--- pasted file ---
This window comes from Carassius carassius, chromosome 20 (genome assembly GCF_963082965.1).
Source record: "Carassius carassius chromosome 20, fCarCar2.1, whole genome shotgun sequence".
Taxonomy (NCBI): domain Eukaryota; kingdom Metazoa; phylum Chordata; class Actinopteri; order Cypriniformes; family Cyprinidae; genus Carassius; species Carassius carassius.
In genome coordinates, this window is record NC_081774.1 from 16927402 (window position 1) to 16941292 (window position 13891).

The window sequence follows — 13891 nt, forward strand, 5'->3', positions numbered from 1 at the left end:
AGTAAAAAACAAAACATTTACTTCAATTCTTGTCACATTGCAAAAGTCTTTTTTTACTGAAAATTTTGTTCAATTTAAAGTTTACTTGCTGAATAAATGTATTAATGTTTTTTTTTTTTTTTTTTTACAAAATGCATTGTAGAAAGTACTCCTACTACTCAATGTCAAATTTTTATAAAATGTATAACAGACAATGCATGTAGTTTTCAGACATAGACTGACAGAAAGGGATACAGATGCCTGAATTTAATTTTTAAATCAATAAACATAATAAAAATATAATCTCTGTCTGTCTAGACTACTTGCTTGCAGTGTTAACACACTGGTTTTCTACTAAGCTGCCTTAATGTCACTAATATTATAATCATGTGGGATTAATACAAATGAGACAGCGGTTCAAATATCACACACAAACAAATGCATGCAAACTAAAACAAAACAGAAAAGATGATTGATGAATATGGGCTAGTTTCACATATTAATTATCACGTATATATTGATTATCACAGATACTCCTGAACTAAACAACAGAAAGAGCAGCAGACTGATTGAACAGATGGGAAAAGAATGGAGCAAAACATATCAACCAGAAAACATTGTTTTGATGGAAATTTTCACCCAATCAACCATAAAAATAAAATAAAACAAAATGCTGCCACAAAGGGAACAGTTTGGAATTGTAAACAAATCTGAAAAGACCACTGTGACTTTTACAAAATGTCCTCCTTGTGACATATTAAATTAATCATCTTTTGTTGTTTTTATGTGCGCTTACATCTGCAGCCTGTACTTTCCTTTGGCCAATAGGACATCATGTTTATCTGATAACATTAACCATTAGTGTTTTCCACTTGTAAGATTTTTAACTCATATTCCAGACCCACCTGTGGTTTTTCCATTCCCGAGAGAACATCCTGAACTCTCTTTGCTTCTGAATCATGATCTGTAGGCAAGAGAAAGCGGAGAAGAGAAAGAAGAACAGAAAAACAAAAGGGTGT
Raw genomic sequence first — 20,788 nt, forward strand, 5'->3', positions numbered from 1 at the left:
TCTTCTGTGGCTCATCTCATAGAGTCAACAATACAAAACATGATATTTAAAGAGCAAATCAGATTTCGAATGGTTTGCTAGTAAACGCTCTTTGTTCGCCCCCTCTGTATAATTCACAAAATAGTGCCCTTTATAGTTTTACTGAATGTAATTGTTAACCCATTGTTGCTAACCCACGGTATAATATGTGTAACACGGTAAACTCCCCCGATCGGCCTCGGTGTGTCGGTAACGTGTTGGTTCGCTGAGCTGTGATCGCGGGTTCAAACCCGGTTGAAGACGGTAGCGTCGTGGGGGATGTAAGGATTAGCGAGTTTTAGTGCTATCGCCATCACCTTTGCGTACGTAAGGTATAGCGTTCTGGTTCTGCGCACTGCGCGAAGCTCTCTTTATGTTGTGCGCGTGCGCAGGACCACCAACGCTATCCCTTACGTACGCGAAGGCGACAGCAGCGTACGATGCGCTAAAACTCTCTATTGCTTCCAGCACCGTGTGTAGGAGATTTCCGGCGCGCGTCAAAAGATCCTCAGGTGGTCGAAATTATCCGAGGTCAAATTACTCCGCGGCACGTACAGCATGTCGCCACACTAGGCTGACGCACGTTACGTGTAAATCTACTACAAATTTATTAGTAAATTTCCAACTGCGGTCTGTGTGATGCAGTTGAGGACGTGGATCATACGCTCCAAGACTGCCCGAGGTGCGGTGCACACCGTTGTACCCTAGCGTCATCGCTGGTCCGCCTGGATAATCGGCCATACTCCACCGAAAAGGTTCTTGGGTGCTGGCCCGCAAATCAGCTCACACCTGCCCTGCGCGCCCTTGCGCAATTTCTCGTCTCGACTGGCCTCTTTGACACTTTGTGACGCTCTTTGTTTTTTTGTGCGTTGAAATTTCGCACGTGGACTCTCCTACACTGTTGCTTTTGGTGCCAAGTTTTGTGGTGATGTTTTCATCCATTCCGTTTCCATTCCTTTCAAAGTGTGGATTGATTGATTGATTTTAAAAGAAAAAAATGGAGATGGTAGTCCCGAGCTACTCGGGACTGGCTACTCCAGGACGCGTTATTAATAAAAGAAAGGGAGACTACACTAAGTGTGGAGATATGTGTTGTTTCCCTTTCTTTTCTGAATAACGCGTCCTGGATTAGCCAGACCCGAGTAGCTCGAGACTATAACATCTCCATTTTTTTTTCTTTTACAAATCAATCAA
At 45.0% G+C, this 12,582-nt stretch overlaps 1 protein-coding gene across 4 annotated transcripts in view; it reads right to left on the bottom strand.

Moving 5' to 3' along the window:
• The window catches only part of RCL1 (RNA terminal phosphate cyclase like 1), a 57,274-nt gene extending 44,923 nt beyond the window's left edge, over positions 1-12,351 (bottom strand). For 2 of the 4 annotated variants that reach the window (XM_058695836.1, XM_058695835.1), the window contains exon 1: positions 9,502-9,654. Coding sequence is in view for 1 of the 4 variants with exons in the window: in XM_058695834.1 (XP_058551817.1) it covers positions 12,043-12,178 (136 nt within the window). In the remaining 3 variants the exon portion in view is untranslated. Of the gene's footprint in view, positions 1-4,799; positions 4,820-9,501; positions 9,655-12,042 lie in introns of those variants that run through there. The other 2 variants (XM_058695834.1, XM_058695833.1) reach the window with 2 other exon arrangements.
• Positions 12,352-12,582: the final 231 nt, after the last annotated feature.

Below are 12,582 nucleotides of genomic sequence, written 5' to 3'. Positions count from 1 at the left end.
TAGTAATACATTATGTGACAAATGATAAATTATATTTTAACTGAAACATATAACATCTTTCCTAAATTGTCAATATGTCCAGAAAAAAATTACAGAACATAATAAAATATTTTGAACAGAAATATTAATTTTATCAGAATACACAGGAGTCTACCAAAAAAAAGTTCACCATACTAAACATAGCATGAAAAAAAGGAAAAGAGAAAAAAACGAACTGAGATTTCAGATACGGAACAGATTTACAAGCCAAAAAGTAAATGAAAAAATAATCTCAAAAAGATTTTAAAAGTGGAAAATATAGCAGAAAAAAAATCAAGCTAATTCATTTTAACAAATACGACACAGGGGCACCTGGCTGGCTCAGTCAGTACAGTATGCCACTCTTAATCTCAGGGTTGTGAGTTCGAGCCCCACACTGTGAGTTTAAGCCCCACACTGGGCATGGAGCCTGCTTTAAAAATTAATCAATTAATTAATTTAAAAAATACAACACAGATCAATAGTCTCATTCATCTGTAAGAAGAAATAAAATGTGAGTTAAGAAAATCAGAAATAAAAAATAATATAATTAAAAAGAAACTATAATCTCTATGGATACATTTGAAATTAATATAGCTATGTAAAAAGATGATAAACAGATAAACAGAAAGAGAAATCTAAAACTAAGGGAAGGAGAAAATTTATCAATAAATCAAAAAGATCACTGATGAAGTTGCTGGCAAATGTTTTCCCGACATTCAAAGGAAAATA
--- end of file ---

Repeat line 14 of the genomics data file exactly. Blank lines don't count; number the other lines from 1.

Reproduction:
TAGTAATACATTATGTGACAAATGATAAATTATATTTTAACTGAAACATATAACATCTTTCCTAAATTGTCAATATGTCCAGAAAAAAATTACAGAACATAATAAAATATTTTGAACAGAAATATTAATTTTATCAGAATACACAGGAGTCTACCAAAAAAAAGTTCACCATACTAAACATAGCATGAAAAAAAGGAAAAGAGAAAAAAACGAACTGAGATTTCAGATACGGAACAGATTTACAAGCCAAAAAGTAAATGAAAAAATAATCTCAAAAAGATTTTAAAAGTGGAAAATATAGCAGAAAAAAAATCAAGCTAATTCATTTTAACAAATACGACACAGGGGCACCTGGCTGGCTCAGTCAGTACAGTATGCCACTCTTAATCTCAGGGTTGTGAGTTCGAGCCCCACACTGTGAGTTTAAGCCCCACACTGGGCATGGAGCCTGCTTTAAAAATTAATCAATTAATTAATTTAAAAAATACAACACAGATCAATAGTCTCATTCATCTGTAAGAAGAAATAAAATGTGAGTTAAGAAAATCAGAAATAAAAAATAATATAATTAAAAAGAAACTATAATCTCTATGGATACATTTGAAATTAATATAGCTATGTAAAAAGATGATAAACAGATAAACAGAAAGAGAAATCTAAAACTAAGGGAAGGAGAAAATTTATCAATAAATCAAAAAGATCACTGATGAAGTTGCTGGCAAATGTTTTCCCGACATTCAAAGGAAAATA